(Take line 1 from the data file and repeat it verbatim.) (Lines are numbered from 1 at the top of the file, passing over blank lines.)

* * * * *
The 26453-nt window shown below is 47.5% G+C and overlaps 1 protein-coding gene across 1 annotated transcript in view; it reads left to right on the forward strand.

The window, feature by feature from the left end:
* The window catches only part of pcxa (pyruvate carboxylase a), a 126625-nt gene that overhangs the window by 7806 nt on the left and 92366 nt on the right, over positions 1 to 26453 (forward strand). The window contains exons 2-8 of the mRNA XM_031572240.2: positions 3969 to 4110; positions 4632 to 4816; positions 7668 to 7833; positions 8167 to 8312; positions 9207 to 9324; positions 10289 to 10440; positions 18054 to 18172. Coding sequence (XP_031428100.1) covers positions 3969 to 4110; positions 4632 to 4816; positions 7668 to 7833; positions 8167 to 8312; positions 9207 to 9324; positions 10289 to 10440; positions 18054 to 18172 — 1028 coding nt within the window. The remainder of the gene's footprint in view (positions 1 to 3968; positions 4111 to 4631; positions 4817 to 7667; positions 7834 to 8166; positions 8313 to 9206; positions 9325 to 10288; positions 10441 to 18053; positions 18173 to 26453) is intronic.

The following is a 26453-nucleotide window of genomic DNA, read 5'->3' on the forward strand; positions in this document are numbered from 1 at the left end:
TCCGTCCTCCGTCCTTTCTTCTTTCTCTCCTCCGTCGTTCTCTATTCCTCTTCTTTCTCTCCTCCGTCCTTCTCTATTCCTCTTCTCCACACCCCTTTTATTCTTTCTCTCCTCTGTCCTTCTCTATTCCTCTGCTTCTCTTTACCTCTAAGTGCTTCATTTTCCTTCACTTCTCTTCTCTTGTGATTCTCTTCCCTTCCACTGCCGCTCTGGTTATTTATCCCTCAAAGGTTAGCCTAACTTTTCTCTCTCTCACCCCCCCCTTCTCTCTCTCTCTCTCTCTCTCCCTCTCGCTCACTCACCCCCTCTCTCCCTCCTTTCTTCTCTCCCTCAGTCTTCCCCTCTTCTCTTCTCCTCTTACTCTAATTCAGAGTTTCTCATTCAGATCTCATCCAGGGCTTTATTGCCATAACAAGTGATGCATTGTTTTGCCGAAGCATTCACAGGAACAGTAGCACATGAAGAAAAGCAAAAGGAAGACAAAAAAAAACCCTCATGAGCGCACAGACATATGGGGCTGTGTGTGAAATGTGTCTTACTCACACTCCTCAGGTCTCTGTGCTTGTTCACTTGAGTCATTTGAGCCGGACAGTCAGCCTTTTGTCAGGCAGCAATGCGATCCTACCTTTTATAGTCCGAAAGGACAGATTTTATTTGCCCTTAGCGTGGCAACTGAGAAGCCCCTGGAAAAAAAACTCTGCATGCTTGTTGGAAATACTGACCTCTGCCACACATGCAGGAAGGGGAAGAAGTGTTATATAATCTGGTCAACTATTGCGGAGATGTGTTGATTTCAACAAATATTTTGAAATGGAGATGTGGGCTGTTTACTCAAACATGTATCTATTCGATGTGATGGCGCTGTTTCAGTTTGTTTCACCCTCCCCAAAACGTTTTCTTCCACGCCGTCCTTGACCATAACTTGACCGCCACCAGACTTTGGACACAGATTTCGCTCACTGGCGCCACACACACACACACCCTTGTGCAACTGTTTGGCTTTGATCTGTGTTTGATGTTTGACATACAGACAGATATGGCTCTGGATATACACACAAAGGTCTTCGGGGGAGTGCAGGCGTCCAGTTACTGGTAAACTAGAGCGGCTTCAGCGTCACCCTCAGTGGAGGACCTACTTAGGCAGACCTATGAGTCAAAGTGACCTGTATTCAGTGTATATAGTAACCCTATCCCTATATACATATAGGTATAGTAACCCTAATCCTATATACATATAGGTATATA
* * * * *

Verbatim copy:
The 26453-nt window shown below is 47.5% G+C and overlaps 1 protein-coding gene across 1 annotated transcript in view; it reads left to right on the forward strand.